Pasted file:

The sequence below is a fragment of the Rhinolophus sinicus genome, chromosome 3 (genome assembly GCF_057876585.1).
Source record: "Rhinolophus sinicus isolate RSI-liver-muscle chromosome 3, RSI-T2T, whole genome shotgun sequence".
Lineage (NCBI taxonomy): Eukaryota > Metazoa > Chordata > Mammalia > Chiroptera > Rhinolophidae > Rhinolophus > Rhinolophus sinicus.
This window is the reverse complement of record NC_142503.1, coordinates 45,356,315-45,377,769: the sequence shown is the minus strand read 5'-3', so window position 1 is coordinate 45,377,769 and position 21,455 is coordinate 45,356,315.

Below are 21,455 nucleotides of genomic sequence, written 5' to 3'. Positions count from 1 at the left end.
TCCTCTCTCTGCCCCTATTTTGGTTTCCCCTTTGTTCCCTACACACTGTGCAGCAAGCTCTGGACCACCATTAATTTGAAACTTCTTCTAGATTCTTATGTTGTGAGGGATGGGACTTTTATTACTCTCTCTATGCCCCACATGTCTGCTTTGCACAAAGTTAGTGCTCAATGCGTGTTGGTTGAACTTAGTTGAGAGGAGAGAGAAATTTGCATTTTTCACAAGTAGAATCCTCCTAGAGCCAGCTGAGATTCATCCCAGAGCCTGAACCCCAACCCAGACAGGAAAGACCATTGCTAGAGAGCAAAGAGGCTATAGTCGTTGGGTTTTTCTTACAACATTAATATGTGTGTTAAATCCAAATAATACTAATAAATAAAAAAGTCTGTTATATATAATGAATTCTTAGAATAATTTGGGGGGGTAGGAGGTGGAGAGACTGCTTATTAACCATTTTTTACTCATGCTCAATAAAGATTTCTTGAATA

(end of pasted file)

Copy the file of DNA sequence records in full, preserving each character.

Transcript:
The sequence below is a fragment of the Rhinolophus sinicus genome, chromosome 3 (genome assembly GCF_057876585.1).
Source record: "Rhinolophus sinicus isolate RSI-liver-muscle chromosome 3, RSI-T2T, whole genome shotgun sequence".
Lineage (NCBI taxonomy): Eukaryota > Metazoa > Chordata > Mammalia > Chiroptera > Rhinolophidae > Rhinolophus > Rhinolophus sinicus.
This window is the reverse complement of record NC_142503.1, coordinates 45,356,315-45,377,769: the sequence shown is the minus strand read 5'-3', so window position 1 is coordinate 45,377,769 and position 21,455 is coordinate 45,356,315.

Below are 21,455 nucleotides of genomic sequence, written 5' to 3'. Positions count from 1 at the left end.
TCCTCTCTCTGCCCCTATTTTGGTTTCCCCTTTGTTCCCTACACACTGTGCAGCAAGCTCTGGACCACCATTAATTTGAAACTTCTTCTAGATTCTTATGTTGTGAGGGATGGGACTTTTATTACTCTCTCTATGCCCCACATGTCTGCTTTGCACAAAGTTAGTGCTCAATGCGTGTTGGTTGAACTTAGTTGAGAGGAGAGAGAAATTTGCATTTTTCACAAGTAGAATCCTCCTAGAGCCAGCTGAGATTCATCCCAGAGCCTGAACCCCAACCCAGACAGGAAAGACCATTGCTAGAGAGCAAAGAGGCTATAGTCGTTGGGTTTTTCTTACAACATTAATATGTGTGTTAAATCCAAATAATACTAATAAATAAAAAAGTCTGTTATATATAATGAATTCTTAGAATAATTTGGGGGGGTAGGAGGTGGAGAGACTGCTTATTAACCATTTTTTACTCATGCTCAATAAAGATTTCTTGAATA